• Gradual release of responsibility- so they are taking more responsibility. Eventually, they should grab the next paper as they are thinking yes. No, maybe. Starting to write in planner- then they take it on.
  • Shaming kids: We need to be conscious of it. This happens when they can’t do what we are asking them to do or they won’t do what we are asking them to do. They might not have the right skills to override the resistance. They are having trouble doing the thing that needs to get done.
  • Script: “Hey dude, what’s going on? What do you need to get this done? Do you understand that this is important?” It’s a can’t. Not a won’t.
  • Shame story: “Why are you being lazy? Why can’t you just try harder? Why don’t you care about school? Why can’t you be more disciplined?” Even if we don’t say those words- we can convery those messages. Society can convery those messages. Eductors can convery those messages. They system can convey those messages. Culture can convey those messages. We are assuming that it’s a matter of will. You willingly won’t do what needs to be done. The child hears that. This becomes their inner critic. This becomes the story we tell ourselves. Pierces into their heart.
  • How did it feel to be 5, 8, 21- someone shamed us- we felt it 20 times worse than as adults.
  • I AM: What is their identity?
  • First listen to the child. “Why do you feel that way? Tell me more.” Honor them. Hold space for them. Listen 10 X more than you think you should.
  • Genuine compliments- these kids are so cool!
  • “I hear you. You know what I think? I think you’re pretty awesome. I think it’s really cool how you do this. I notice your effort in these ways. I see that you do it this way.” No BS- what is really cool about them. See them.
  • Practical stuff. “Here’s what’s going on the brain. Here’s some science.” It depersonalizes it. Watcher perspective. Metacognitive. This is not you. You are not your thoughts. You are not your feelings. This is your brain. Your brain is still developing. You’re going to be okay—and not only are you going to be okay—you are okay. You’re awesome.” Changes narrative in a rational way. Logical.
  • Love them. Love yourself—and show self care.

Notable Quotables:

  • “Executive function is important because life is not a game. These are real people’s lives. We have an opportunity to educate these kids and raise them so that they can have a great life.”
  • “There are real, serious consequences in life when we can’t execute.”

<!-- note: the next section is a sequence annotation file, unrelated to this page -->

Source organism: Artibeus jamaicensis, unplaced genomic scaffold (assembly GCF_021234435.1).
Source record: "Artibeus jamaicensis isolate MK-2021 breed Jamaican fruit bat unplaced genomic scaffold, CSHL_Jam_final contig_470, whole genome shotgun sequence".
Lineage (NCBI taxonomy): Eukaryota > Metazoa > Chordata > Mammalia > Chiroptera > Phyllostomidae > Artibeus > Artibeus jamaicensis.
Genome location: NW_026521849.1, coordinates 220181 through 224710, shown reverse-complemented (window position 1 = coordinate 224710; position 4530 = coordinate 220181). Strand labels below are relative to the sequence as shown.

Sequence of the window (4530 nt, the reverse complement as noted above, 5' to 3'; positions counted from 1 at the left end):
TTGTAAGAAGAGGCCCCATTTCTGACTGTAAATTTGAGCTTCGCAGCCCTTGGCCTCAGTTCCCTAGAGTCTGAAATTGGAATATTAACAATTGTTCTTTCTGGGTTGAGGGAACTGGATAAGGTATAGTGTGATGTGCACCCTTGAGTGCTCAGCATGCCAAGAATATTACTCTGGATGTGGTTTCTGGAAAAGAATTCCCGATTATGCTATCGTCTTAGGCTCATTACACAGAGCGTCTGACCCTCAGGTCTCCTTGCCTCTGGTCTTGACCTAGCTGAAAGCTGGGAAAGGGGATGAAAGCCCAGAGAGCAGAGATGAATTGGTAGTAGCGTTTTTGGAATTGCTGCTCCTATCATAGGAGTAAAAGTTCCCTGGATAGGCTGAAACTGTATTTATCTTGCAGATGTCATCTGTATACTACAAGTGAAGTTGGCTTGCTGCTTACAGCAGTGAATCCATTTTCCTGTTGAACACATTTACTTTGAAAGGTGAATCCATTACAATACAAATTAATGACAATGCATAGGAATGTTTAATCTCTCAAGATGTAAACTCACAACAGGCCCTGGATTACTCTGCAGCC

• “If kids struggle to do the things that need to get done to accomplish their goals, they are going to struggle with a lot of things in life. It’s so important to understand executive function so we plant seeds so we can give kids what they need to be able to build a happy, healthy, successful future—but also give them a good quality of life now.”
  • “To get from point A to point B, kids need to have the skill of planning.”
  • If we really want to help a child with completing a task, it’s not to force them, it’s not to make them, it’s not to yell at them, it’s not to shame them—but instead, build healthy secure attached relationship. There has to be trust there. They have to know that you care about and like them.”
  • “Adults so often tell kids what they need to do. Instead of us telling kids what they need to do, we need them to take ownership and tell us what needs to be done. We can guide them- but we want them to feel like it’s their idea and they want to get this done.”
  • “Chunk down the goals. How do you eat an elephant? One bite at a time. A journey of a thousand miles begins with one step. These are baby steps. They’re micro-steps.  They’re millimeters—but that is what matters in this game.”
  • “Give kids three compliments for every one perceived negative. We tend to notice the small things that kids do wrong but not the other side. I like to throw these pebbles of compliments at kids constantly. It is one of my keys to success with kids. It’s how I keep them motivated. It’s how they know I see them. It’s how they know I’m noticing.”
  • “We want to reflect back to our kids what we really want them to notice and the behaviors and the choices that they are making that we want them to continue.”
  • “Shame goes deep. Our kids might not say it, they may not act like it, they may act out in other ways, they may withdraw. It’s there. They feel it. It’s real. It impacts them. We don’t have to come at it with that story.”
  • “Compliment kids. These kids are so cool! I can make a list of 1000 things that are so cool about them.”
  • “Reflect back the awesomeness in this human being in front of you with all this potential and all this greatness.”